Each generation imagines itself to be more intelligent than the one that went before it, and wiser than the one that comes after it. – George Orwell
Wait, umm, should I do it? Yes I think I should… It’s time…
The moment I’ve been waiting for, to post a rant!
Now keep in mind this article I'm responding to was written in the summer of last year, so I'm a bit late. But I think it's still relevant. So without further ado, here's my response to criticism of Generation Y:
Am I the only Gen Y’er here who’s sick of hearing about how we’re the entitled generation?
I just read an article by Gen X entrepreneur Jason Nazar, who seems to have a “stop whining, pussy” attitude towards all Millenials: 20 Things 20-Year-Olds Don't Get. Seriously, if I see another person write another article about how we’re so entitled, and about how we sit around picking our asses while we expect our careers to be handed to us on a silver platter, I think I’ll start picking my ass more while waiting for my career to be handed to me. Did I mention the article said that our generation shit talks too much?
Maybe these kinds of articles rub me the wrong way because I’m different than most Millennials. Maybe I’m one of the few who actually worked hard to get a degree. Scratch that, two degrees. Maybe I’m the only one who worked a series of boring office jobs only to be slightly disappointed when I finally learned that the career I had worked so hard to start was based on an outdated system where you become nothing but a cog in a wheel. Maybe I made the mistake of dreaming big, and believing that I might get to work on something inspiring, and of benefit to the world. Maybe the fact that I was so successful in school gave me a false hope that not only would I succeed in my career as well, but that I might actually get to practice it in a way that still left me with a sense of humanity.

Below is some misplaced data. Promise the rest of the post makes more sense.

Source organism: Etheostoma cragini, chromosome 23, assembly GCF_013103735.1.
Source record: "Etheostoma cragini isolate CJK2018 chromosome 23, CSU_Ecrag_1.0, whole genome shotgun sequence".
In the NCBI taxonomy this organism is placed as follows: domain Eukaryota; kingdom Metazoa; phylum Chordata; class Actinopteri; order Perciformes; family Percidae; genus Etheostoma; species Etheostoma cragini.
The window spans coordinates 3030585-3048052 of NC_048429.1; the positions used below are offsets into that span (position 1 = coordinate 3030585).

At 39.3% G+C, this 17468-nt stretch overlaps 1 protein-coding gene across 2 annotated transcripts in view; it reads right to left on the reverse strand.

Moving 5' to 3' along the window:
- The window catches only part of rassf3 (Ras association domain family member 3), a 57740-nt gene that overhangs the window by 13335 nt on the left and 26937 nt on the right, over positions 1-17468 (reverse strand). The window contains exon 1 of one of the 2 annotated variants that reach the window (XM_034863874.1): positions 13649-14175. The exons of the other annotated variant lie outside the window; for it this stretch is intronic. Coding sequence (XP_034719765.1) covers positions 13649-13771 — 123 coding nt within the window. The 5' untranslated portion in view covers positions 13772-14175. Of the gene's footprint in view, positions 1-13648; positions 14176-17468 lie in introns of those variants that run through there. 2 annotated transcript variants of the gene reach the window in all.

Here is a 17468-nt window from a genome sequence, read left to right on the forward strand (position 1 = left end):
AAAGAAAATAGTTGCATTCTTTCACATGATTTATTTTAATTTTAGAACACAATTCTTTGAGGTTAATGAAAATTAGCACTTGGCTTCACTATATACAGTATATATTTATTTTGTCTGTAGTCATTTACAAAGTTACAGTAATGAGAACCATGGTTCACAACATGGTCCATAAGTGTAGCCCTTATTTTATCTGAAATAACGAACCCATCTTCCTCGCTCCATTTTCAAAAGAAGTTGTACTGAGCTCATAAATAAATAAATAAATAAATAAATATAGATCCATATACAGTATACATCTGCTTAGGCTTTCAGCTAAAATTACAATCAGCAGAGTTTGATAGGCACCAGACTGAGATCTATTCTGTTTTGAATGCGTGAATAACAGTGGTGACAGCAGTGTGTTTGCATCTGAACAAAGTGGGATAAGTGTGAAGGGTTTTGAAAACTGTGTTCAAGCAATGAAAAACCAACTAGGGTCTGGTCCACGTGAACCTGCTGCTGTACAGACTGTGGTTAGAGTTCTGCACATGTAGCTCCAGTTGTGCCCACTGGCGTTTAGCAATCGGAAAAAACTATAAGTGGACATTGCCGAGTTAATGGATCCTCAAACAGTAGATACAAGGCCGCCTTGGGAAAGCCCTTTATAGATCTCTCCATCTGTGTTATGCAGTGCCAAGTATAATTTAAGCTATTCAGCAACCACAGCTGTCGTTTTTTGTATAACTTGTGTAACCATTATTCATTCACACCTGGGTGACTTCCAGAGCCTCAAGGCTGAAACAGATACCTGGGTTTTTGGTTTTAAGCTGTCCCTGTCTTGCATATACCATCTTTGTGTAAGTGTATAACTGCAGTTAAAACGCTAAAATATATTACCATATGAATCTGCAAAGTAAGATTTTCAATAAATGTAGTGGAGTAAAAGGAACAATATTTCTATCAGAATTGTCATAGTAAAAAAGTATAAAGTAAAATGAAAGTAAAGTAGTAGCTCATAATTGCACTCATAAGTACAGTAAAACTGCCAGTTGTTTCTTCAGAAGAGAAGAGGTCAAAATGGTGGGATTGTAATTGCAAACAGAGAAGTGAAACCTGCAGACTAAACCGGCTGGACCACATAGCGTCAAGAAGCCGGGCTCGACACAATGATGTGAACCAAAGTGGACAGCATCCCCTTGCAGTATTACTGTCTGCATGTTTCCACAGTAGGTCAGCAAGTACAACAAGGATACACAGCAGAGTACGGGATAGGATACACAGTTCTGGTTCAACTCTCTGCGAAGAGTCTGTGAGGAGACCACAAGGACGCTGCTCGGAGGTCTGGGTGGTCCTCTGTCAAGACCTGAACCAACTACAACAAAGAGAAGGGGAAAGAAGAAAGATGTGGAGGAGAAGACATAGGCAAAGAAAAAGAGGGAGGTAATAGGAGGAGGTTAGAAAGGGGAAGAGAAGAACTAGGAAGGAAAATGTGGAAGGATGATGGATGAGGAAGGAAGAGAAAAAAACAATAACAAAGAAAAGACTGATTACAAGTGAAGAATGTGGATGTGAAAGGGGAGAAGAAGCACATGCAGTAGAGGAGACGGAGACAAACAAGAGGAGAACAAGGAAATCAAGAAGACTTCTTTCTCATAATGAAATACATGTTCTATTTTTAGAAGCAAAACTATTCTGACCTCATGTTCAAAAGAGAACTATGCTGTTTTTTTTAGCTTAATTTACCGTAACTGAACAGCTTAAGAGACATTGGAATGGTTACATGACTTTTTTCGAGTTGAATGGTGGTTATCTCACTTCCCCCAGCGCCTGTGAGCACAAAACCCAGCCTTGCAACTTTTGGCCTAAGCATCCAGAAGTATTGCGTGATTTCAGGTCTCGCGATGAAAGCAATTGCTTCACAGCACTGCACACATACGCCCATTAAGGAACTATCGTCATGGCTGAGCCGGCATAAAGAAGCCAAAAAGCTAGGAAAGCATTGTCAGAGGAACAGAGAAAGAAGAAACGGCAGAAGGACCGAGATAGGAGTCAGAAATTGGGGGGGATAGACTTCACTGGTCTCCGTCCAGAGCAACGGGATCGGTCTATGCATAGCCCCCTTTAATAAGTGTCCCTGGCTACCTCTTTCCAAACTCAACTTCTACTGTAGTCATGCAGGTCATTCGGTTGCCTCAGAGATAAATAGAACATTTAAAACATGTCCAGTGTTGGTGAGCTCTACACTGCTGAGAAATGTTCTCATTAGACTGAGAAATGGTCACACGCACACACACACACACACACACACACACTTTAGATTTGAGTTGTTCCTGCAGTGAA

Did I mention I studied Mechanical Engineering? I guess you were only talking about those idiots in the Humanities. They’re the real suckers! At least I had the option to live the real dream, working at a boiler company focusing on stress analysis of the second nut on the manhole cover of reactor #32-C.
I guess hoping that we might actually enjoy our jobs after years of hard work is like expecting to win the tour de France the day after learning how to ride a bike! Grow up Millennials!
Sorry Billy, but after telling you to do 10 years of Medical School, even though you said you wanted to be a painter, you can’t get a residency position, because there’s just way too much competition!
You’d better try harder and quit your whining! 30 is the new 20 after all… or is it 50 is the new 18… well I did work with mostly 50 year old men at that one engineering job in co-op, and the job certainly did make me feel more like a middle-aged man than a teenager.
But who’s pointing fingers here, certainly not me. When life hands you lemons, you should become an entrepreneur and take the world by storm! You might not get a decent job, but who wants one anyway when you can be the next Bill Gates, or more appropriately, the next Mark Zuckerberg! Forget taking that gap year in Australia you’ve been talking about and start making some adult choices! If you actually were working hard enough, you would already have invented some kind of innovative website where you can do things with computers and stuff.
What is that website called again? Ahh, yes, Twitter! Can you remind me what it’s about again? Aww fuck it I was never good with computers anyway; you Millennials are the ones who grew up with that crap!
Maybe everyone needs to start writing about how the world is changing and things are different now. Every generation has had its problems, and has had a very unique way of dealing with them. These coping methods are pretty specific to what was going on at the time. What ever happened to hippies anyway? And why did some of them go from being environmentalists to becoming venture capitalists? (Not that there's anything wrong with venture capitalists.)